Wednesday, June 27, 2007

Little Sherd, Big Interest

One aspect of the Danbury site that surprises many people is that it is relatively "artifact-poor." This means that, although we have found many interesting and very informative features at the site such as earth ovens, several different types of burials, shell artifacts from the Gulf coast, and a rare birdstone, the quantities of everyday articles (i.e., pot sherds, flint projectile points, and bone tools) are rather scarce. This fact can be frustrating to some of the folks who join us in the field, but it is probably the result of working in an area of the site that was devoted primarily to the burial of the dead rather than habitation areas where such artifacts would have been used and then discarded in large quantities.

We recently found a very interesting pottery sherd that caused quite a bit of excitement around the dig. Not because it is all that spectacular, but because it is relatively large and bears an intricate decoration. This decoration consists of impressions made with a twisted piece of plant fiber cordage which forms rough but recognizable geometric patterns. Here are images of the front (exterior) and back (interior) of this sherd.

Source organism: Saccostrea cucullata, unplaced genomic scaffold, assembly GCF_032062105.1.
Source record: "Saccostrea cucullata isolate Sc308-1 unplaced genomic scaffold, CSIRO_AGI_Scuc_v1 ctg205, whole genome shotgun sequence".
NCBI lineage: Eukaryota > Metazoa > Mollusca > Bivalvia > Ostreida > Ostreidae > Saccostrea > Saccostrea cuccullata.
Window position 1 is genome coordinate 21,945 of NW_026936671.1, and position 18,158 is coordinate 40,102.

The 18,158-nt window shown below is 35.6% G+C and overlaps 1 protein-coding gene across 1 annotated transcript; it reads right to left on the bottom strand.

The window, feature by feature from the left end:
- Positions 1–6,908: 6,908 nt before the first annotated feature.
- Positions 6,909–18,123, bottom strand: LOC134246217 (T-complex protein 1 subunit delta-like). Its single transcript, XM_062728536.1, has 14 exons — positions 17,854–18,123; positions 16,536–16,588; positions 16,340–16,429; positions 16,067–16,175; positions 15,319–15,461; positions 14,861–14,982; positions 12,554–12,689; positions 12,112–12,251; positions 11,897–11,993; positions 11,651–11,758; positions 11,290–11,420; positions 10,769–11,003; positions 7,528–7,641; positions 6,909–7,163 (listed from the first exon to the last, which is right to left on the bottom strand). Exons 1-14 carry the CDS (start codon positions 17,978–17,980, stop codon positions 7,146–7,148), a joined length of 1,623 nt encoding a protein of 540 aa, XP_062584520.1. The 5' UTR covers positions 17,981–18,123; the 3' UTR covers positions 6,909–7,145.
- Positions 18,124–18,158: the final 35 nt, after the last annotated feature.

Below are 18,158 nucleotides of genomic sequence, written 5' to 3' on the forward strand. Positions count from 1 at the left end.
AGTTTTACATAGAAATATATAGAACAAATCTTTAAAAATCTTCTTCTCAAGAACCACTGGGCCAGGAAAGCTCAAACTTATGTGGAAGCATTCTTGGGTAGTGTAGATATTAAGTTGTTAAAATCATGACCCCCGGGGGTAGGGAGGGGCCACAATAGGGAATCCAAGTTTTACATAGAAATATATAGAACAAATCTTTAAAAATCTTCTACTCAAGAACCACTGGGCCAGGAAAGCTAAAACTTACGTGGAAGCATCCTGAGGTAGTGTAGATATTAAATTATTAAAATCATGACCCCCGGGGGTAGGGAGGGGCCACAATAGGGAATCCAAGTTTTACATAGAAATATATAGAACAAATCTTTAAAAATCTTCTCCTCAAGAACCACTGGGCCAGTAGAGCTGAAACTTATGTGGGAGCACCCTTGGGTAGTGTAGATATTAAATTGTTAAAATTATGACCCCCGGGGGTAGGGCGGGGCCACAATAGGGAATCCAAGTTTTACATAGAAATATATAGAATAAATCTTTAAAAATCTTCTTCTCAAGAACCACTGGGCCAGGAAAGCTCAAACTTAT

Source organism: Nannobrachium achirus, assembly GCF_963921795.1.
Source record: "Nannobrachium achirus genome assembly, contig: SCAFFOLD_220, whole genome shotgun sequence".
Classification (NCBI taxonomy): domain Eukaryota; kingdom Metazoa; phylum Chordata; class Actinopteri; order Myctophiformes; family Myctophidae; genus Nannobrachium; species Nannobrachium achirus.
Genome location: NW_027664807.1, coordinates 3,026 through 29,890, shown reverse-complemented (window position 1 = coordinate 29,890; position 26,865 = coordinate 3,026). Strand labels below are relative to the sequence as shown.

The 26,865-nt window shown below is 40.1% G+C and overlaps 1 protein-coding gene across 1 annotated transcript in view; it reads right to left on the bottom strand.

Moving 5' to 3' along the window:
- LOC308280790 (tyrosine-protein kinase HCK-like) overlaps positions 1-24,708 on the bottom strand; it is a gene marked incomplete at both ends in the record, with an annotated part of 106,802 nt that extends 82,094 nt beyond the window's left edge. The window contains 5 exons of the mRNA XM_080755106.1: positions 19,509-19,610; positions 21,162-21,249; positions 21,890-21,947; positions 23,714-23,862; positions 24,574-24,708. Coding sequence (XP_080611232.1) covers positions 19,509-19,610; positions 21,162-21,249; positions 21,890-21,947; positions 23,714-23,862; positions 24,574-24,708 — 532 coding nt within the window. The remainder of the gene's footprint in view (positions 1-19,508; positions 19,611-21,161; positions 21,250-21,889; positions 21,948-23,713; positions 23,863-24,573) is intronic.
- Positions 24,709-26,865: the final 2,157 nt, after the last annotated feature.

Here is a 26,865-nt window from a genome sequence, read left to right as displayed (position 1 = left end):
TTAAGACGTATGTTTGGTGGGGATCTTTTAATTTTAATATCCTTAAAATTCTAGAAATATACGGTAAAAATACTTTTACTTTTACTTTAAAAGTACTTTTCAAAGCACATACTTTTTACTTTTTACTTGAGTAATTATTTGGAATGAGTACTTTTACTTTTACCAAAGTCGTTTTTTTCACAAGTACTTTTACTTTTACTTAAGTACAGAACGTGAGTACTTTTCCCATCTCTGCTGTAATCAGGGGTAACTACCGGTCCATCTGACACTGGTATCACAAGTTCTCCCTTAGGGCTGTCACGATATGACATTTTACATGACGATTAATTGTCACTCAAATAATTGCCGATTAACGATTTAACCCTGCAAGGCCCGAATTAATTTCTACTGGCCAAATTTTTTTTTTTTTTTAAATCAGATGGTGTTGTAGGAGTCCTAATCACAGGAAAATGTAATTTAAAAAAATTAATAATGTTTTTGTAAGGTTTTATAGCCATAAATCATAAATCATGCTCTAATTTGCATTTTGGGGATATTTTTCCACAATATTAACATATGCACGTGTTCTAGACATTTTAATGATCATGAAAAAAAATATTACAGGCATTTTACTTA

The fine cord-impressions can be seen on both faces of the sherd. This pottery is of a type called Vase Corded and is typical of the Late Woodland period, Western Basin Tradition of the region. The Late Woodland society that made this type of pottery lived between about A.D. 700 and 1000. The cord-impressed technique was used far beyond the western Lake Erie basin. It is found on pottery from Wisconsin through Ontario to New York. Such a wide geographic distribution of a decorative technique indicates that native peoples across the Great Lakes traded not only pottery, but information and ideas that became ingrained in all societies.

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